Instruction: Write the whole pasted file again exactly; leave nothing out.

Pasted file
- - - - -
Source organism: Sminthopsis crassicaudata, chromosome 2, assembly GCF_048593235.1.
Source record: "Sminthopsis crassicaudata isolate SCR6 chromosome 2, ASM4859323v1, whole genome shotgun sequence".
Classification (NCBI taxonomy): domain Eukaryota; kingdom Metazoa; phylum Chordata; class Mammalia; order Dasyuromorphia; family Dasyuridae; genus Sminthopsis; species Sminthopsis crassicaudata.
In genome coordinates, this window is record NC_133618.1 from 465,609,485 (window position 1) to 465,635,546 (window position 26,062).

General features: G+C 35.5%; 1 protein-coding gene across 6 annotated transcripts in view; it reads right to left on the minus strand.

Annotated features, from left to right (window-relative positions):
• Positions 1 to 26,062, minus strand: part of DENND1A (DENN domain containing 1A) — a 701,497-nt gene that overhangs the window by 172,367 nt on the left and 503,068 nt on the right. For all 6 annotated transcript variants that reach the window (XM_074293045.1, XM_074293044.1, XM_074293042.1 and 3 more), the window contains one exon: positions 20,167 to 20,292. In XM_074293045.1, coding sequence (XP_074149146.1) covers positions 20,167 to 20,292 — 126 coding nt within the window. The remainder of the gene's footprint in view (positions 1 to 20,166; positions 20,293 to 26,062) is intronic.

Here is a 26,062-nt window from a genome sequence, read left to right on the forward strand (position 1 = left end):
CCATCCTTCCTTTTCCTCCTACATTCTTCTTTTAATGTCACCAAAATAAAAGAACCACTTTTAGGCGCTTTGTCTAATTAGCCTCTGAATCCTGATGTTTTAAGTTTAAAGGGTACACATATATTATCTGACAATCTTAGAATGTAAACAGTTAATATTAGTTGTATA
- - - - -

Source organism: Sminthopsis crassicaudata, chromosome 2, assembly GCF_048593235.1.
Source record: "Sminthopsis crassicaudata isolate SCR6 chromosome 2, ASM4859323v1, whole genome shotgun sequence".
Classification (NCBI taxonomy): domain Eukaryota; kingdom Metazoa; phylum Chordata; class Mammalia; order Dasyuromorphia; family Dasyuridae; genus Sminthopsis; species Sminthopsis crassicaudata.
In genome coordinates, this window is record NC_133618.1 from 465,609,485 (window position 1) to 465,635,546 (window position 26,062).

General features: G+C 35.5%; 1 protein-coding gene across 6 annotated transcripts in view; it reads right to left on the minus strand.

Annotated features, from left to right (window-relative positions):
• Positions 1 to 26,062, minus strand: part of DENND1A (DENN domain containing 1A) — a 701,497-nt gene that overhangs the window by 172,367 nt on the left and 503,068 nt on the right. For all 6 annotated transcript variants that reach the window (XM_074293045.1, XM_074293044.1, XM_074293042.1 and 3 more), the window contains one exon: positions 20,167 to 20,292. In XM_074293045.1, coding sequence (XP_074149146.1) covers positions 20,167 to 20,292 — 126 coding nt within the window. The remainder of the gene's footprint in view (positions 1 to 20,166; positions 20,293 to 26,062) is intronic.

Here is a 26,062-nt window from a genome sequence, read left to right on the forward strand (position 1 = left end):
CCATCCTTCCTTTTCCTCCTACATTCTTCTTTTAATGTCACCAAAATAAAAGAACCACTTTTAGGCGCTTTGTCTAATTAGCCTCTGAATCCTGATGTTTTAAGTTTAAAGGGTACACATATATTATCTGACAATCTTAGAATGTAAACAGTTAATATTAGTTGTATA